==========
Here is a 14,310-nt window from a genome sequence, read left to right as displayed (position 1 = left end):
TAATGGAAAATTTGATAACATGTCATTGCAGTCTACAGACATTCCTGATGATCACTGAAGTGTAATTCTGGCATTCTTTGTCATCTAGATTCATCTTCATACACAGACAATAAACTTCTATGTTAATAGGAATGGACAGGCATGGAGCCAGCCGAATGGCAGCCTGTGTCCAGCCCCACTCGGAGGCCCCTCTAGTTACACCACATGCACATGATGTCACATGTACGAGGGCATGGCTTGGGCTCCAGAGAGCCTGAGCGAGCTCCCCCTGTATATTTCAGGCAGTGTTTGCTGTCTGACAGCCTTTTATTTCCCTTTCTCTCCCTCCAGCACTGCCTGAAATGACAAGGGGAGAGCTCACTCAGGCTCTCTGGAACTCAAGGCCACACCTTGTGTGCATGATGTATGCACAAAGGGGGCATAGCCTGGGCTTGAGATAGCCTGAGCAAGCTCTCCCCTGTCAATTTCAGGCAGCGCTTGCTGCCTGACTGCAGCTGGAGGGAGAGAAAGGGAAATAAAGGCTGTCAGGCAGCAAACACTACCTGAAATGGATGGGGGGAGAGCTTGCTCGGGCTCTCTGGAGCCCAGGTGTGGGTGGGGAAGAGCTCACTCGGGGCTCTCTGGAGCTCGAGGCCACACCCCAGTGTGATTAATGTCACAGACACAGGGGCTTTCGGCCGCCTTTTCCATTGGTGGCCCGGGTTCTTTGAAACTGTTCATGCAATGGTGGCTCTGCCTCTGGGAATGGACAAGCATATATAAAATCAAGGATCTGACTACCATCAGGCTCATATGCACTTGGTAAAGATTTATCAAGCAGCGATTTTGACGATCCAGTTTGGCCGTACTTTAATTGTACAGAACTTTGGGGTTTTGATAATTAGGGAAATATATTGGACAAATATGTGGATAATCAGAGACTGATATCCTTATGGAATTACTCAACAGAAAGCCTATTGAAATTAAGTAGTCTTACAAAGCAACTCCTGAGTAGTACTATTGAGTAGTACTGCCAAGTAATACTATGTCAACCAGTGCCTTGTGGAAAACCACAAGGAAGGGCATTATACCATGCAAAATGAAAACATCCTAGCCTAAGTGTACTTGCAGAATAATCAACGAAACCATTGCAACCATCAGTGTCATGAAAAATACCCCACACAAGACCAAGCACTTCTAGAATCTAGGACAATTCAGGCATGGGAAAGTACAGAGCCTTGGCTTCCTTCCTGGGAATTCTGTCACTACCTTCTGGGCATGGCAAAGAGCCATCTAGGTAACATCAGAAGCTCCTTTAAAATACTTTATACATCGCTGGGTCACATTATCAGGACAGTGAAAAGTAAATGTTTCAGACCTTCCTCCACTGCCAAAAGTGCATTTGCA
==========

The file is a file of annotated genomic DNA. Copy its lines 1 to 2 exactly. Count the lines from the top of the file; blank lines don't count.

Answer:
Here is a 14,310-nt window from a genome sequence, read left to right as displayed (position 1 = left end):
TAATGGAAAATTTGATAACATGTCATTGCAGTCTACAGACATTCCTGATGATCACTGAAGTGTAATTCTGGCATTCTTTGTCATCTAGATTCATCTTCATACACAGACAATAAACTTCTATGTTAATAGGAATGGACAGGCATGGAGCCAGCCGAATGGCAGCCTGTGTCCAGCCCCACTCGGAGGCCCCTCTAGTTACACCACATGCACATGATGTCACATGTACGAGGGCATGGCTTGGGCTCCAGAGAGCCTGAGCGAGCTCCCCCTGTATATTTCAGGCAGTGTTTGCTGTCTGACAGCCTTTTATTTCCCTTTCTCTCCCTCCAGCACTGCCTGAAATGACAAGGGGAGAGCTCACTCAGGCTCTCTGGAACTCAAGGCCACACCTTGTGTGCATGATGTATGCACAAAGGGGGCATAGCCTGGGCTTGAGATAGCCTGAGCAAGCTCTCCCCTGTCAATTTCAGGCAGCGCTTGCTGCCTGACTGCAGCTGGAGGGAGAGAAAGGGAAATAAAGGCTGTCAGGCAGCAAACACTACCTGAAATGGATGGGGGGAGAGCTTGCTCGGGCTCTCTGGAGCCCAGGTGTGGGTGGGGAAGAGCTCACTCGGGGCTCTCTGGAGCTCGAGGCCACACCCCAGTGTGATTAATGTCACAGACACAGGGGCTTTCGGCCGCCTTTTCCATTGGTGGCCCGGGTTCTTTGAAACTGTTCATGCAATGGTGGCTCTGCCTCTGGGAATGGACAAGCATATATAAAATCAAGGATCTGACTACCATCAGGCTCATATGCACTTGGTAAAGATTTATCAAGCAGCGATTTTGACGATCCAGTTTGGCCGTACTTTAATTGTACAGAACTTTGGGGTTTTGATAATTAGGGAAATATATTGGACAAATATGTGGATAATCAGAGACTGATATCCTTATGGAATTACTCAACAGAAAGCCTATTGAAATTAAGTAGTCTTACAAAGCAACTCCTGAGTAGTACTATTGAGTAGTACTGCCAAGTAATACTATGTCAACCAGTGCCTTGTGGAAAACCACAAGGAAGGGCATTATACCATGCAAAATGAAAACATCCTAGCCTAAGTGTACTTGCAGAATAATCAACGAAACCATTGCAACCATCAGTGTCATGAAAAATACCCCACACAAGACCAAGCACTTCTAGAATCTAGGACAATTCAGGCATGGGAAAGTACAGAGCCTTGGCTTCCTTCCTGGGAATTCTGTCACTACCTTCTGGGCATGGCAAAGAGCCATCTAGGTAACATCAGAAGCTCCTTTAAAATACTTTATACATCGCTGGGTCACATTATCAGGACAGTGAAAAGTAAATGTTTCAGACCTTCCTCCACTGCCAAAAGTGCATTTGCA